NEW COMPLETE PRINT WITH RESTORED FOOTAGE!
Friday December 3, 7:30pm
MICA Brown Center
**Call 410.752.8083 to order in advance**
Regular admission: $15
Students: $5 (day of show only)
FRIENDS OF THE FESTIVAL get 2 FREE tickets! Call 410.752.8083 for more information on becoming a member.
“Considered the most expensive German f ilm of its day, METROPOLIS is celebrated as much for its spectacle as its story….This “Metropolis,” which will be accompanied by a live performance by the always compelling Alloy Orchestra, is 25 minutes longer than any version seen in more than 80 years. Because Lang’s picture is an icon of the silent era and the foundation stone of science-fiction cinema, this news has electrified fans and scholars of early film. Finding this new material was, as Glenn Erickson of the Web column DVD Savant put it, “akin to recovering lost books of The Bible.” – Kenneth Turan, LA Times
MORE ABOUT THE FILM:
Seldom has the rediscovery of a cache of lost footage ignited widespread curiosity as did the announcement, in July 2008, that an essentially complete copy of Fritz Lang’s METROPOLIS had been found. Now Baltimore audiences can see Lang’s masterpiece – with a live original score presented by festival favorites The Alloy Orchestra!
When METROPOLIS was first screened in Berlin on January 10, 1927, the sci-fi epic ran an estimated 153 minutes. After its premiere engagement, in an effort to maximize the film’s commercial potential, the film’s distributors drastically shortened METROPOLIS, which had been a major disappointment at the German box office. By the time it debuted in the states latter that year, the film ran approximately 90 minutes.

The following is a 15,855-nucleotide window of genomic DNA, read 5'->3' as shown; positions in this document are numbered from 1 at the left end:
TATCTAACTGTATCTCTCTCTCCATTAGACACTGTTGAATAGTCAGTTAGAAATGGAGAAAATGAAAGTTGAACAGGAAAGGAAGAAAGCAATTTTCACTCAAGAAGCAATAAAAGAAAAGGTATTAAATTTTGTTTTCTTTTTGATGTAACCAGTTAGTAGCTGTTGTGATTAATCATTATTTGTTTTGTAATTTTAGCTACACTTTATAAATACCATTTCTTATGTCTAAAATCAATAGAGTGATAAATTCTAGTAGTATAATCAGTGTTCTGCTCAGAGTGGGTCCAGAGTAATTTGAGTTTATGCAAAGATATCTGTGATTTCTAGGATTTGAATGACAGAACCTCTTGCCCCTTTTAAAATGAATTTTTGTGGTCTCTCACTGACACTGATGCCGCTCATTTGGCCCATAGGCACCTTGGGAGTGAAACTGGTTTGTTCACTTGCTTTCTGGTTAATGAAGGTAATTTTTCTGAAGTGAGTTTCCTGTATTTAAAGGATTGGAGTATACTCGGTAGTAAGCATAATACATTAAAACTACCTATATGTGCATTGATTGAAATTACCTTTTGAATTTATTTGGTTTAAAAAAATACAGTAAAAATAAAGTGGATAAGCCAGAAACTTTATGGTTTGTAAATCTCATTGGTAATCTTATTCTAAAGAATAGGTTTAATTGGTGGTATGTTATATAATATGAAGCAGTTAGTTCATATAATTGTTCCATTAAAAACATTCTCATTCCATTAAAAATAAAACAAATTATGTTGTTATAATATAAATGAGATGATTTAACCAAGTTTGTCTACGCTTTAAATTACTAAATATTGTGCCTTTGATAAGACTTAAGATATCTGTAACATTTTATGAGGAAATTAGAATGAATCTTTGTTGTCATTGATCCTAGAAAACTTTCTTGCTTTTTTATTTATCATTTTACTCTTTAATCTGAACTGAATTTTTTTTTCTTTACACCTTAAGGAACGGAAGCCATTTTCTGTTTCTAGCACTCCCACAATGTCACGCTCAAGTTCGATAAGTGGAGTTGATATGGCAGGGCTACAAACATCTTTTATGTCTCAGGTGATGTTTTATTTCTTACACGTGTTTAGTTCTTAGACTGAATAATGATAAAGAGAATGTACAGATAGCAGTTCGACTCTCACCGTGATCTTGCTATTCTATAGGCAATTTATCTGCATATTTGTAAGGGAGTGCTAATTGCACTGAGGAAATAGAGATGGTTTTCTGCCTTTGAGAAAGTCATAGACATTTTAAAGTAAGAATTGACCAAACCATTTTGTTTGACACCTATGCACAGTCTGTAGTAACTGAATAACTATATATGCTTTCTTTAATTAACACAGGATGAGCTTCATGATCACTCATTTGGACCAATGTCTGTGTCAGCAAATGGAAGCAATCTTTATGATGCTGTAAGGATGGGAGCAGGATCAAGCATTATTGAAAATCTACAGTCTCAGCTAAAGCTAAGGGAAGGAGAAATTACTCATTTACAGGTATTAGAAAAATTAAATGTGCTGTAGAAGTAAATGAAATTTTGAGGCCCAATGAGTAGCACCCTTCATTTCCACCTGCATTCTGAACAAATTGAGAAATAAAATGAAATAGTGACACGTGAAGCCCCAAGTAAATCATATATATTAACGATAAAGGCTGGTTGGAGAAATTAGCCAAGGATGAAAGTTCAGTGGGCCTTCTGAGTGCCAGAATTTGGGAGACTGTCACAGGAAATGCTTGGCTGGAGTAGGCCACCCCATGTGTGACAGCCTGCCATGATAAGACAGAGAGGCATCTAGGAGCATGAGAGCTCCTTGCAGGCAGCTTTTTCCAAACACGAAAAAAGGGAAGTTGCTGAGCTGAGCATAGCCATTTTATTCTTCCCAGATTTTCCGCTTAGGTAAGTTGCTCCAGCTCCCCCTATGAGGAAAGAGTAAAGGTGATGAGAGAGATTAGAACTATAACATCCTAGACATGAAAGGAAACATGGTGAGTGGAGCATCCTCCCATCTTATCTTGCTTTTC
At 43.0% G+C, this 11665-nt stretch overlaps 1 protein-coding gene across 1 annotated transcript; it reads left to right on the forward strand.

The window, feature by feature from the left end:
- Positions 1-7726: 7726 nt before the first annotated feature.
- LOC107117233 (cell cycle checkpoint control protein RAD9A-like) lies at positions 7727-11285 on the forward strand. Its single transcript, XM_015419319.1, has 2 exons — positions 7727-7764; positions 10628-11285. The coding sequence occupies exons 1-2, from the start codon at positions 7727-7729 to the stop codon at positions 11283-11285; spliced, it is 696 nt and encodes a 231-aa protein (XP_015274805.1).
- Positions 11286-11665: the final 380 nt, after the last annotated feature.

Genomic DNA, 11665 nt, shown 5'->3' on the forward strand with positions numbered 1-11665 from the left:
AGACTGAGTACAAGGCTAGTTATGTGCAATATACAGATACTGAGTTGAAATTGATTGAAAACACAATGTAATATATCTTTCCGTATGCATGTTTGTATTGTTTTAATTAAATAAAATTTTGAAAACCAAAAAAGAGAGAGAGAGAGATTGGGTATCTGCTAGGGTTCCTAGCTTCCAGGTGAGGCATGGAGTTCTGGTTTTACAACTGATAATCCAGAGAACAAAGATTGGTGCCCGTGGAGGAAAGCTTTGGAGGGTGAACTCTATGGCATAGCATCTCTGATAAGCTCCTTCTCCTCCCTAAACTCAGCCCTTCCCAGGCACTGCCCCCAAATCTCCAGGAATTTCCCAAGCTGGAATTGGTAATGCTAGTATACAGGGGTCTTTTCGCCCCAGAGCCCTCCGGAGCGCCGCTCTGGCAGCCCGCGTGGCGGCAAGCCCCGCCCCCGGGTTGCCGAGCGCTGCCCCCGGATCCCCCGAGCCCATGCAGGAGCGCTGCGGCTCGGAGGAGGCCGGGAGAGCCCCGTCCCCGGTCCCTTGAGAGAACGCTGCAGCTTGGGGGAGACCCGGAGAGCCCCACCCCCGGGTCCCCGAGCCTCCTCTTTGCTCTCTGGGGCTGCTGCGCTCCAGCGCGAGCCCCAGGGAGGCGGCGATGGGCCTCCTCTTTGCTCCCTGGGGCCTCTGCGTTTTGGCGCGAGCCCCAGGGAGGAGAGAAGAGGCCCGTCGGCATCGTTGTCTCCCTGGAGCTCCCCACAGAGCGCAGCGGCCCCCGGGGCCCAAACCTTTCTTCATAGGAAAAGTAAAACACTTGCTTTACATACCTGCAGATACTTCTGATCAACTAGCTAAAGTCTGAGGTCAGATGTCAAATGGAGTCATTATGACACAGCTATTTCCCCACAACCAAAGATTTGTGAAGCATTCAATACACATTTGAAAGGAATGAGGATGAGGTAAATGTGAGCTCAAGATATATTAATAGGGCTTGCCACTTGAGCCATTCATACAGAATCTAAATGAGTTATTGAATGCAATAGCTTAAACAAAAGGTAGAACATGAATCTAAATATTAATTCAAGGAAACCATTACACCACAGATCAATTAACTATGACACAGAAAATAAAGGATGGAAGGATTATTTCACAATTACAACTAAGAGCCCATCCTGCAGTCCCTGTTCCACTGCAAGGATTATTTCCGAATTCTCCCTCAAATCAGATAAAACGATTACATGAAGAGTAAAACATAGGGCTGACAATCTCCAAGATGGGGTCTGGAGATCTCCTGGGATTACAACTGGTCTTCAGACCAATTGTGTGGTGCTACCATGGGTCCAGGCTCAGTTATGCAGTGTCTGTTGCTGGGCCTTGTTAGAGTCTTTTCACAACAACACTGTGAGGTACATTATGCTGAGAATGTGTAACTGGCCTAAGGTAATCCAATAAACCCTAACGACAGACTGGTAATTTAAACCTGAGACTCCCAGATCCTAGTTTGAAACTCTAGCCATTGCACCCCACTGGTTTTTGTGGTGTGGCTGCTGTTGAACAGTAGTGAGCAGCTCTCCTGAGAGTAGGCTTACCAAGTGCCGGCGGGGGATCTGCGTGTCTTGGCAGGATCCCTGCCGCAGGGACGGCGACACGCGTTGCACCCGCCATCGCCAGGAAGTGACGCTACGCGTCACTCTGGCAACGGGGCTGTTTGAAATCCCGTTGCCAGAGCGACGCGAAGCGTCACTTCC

METROPOLIS went on to become one of the cornerstones of science-fiction cinema, foreshadowing BLADE RUNNER and THE MATRIX (to name just a few recent examples). Over the decades, audiences have clamored to see a complete version of this brilliant, landmark film. A 2001 restoration combined footage from four archives and ran at a triumphant 124 minutes. It was widely believed that this would be the most complete version of Lang’s film that contemporary audiences could ever hope to see.
But, in the summer of 2008, the curator of the Bunos Aires Museo del Cine discovered a 16mm dupe negative that was considerably longer than any existing print. It included not merely a few additional snippets, but 25 minutes of “lost” footage, about a fifth of the film, that had not been seen since its Berlin debut. That footage has been painstakingly restored, and now audiences can enjoy the most complete version of METROPOLIS since its premiere 80+ years ago.